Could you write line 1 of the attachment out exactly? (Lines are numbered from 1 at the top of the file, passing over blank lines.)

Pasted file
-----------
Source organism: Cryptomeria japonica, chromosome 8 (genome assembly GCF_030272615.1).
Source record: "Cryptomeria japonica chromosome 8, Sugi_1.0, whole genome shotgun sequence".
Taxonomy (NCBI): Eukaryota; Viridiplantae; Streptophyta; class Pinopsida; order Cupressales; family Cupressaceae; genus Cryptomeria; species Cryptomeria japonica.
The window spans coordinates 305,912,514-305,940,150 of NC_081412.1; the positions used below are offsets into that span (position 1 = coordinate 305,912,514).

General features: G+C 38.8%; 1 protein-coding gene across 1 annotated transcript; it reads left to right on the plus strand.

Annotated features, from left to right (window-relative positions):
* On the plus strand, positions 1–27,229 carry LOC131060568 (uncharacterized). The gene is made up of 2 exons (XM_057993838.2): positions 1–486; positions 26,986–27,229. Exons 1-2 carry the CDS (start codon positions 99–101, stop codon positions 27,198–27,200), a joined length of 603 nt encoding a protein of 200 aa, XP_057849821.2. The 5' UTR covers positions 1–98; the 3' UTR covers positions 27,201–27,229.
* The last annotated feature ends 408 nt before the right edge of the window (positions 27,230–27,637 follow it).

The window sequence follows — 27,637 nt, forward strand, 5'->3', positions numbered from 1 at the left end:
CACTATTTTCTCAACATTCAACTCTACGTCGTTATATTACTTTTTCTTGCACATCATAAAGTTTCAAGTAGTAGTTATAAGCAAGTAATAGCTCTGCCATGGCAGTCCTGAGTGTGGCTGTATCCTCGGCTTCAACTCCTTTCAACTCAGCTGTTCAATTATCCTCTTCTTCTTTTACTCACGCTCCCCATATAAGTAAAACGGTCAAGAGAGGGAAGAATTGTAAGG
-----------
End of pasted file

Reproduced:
Source organism: Cryptomeria japonica, chromosome 8 (genome assembly GCF_030272615.1).